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Study: Why one kidney can work as well as two

by | Jun. 11, 2015, 9:38 AM

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Vanderbilt University researchers have come closer to solving a mystery that has puzzled scientists for more than a century: after the loss of one kidney, what causes the growth of the remaining kidney to take up the slack?

Their findings, published Wednesday in the Journal of Clinical Investigation, could lead to the development of new ways to slow the progression of chronic kidney disease, which afflicts 20 million Americans and is a huge social and economic burden, said senior author Raymond Harris, M.D.

The kidneys not only filter the blood, but they play essential roles in regulating blood pressure, producing red blood cells and maintaining calcium and phosphorous levels.

Unlike the liver, which can regenerate by increasing the number of liver cells, loss of kidney function spurs hypertrophy, or compensatory growth in the size and function of individual filtering units, called nephrons.

Each kidney is made up of about a million nephrons, and each nephron consists of at least 16 different kinds of cells. Compensatory hypertrophy in the kidney, then, is a very controlled increase in nephron size and function, Harris said.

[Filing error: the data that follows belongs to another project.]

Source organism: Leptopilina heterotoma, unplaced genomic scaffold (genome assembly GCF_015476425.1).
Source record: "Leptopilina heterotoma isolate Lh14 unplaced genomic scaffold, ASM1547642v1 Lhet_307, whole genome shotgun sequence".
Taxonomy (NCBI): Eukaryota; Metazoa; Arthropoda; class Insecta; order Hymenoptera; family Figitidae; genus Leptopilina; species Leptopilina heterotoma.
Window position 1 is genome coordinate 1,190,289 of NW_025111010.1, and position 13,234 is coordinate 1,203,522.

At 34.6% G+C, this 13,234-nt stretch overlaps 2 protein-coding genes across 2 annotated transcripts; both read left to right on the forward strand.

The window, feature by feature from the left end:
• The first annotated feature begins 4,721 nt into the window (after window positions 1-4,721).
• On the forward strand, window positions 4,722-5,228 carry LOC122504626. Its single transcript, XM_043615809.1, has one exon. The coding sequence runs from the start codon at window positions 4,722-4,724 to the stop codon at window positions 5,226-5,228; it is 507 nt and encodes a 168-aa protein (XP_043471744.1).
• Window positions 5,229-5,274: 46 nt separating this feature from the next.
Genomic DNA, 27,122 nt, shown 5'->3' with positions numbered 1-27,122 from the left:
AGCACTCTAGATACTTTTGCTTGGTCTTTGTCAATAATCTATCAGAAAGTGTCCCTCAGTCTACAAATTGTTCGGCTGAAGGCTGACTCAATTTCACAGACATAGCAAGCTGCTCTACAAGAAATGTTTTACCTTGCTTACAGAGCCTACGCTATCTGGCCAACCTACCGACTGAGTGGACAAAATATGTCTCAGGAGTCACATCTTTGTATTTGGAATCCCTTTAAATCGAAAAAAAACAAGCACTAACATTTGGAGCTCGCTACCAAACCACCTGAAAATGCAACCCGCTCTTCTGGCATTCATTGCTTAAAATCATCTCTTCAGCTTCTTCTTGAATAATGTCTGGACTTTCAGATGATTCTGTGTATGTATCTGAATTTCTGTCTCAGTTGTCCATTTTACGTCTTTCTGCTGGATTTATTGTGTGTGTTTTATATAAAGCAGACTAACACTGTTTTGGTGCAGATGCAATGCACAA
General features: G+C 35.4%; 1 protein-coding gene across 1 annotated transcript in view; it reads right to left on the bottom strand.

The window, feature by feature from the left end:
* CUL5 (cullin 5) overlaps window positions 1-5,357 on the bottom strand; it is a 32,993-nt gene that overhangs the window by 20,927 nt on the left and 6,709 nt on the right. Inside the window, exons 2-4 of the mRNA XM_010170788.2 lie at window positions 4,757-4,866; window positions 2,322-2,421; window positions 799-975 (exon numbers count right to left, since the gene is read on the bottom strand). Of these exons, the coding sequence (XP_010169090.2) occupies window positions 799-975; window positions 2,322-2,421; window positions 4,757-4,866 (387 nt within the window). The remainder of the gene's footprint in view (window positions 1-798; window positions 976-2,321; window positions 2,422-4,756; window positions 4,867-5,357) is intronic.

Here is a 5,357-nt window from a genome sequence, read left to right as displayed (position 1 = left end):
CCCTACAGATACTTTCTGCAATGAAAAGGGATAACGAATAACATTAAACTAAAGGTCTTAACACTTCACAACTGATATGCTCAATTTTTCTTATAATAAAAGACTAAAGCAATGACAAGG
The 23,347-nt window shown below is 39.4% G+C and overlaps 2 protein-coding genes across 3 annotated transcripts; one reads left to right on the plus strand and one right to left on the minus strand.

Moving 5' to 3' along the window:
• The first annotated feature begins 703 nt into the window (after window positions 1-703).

In progressive kidney disease, however, there is some evidence that compensatory hypertrophy may cause more harm than good, and may actually accelerate damage and loss of function, Harris said.

“By understanding these mechanisms … we might be able to develop some therapeutic options to slow the progression of kidney disease,” he said.

Harris is the Ann and Roscoe R. Robinson Professor of Nephrology and director of the Division of Nephrology in the Department of Medicine. First author Jian-Kang Chen, Ph.D., now on the faculty at Georgia Regents University in Augusta, was Harris’ long-time postdoctoral fellow.

Other co-authors included Eric Neilson, M.D., vice president for medical affairs at Northwestern University Feinberg School of Medicine and former chair of Medicine at Vanderbilt; and T. Alp Ikizler, M.D., the Catherine McLaughlin Hakim Professor of Vascular Biology at Vanderbilt.

The researchers previously demonstrated a role for mTOR (mammalian target of rapamycin) signaling, a critical regulator of cell growth and metabolism, in compensatory hypertrophy.

In the case of the kidney, the mTOR pathway is activated by enzymes called PI3 kinases. While this pathway is usually activated by growth factors and other cellular signals, the Vanderbilt researchers showed that activation in the kidney also can occur by the presence of amino acids.

“This is one of the first pieces of in vivo evidence for the importance of this pathway in regulating compensatory growth,” Harris said. It also suggests that modulating PI3K activation could be a way to prevent progressive nephron damage, he said.

The research was supported in part by National Institutes of Health grants DK083575, DK038226, DK051265 and DK046282.


Media Inquiries:
Bill Snyder, (615) 322-4747
william.snyder@Vanderbilt.Edu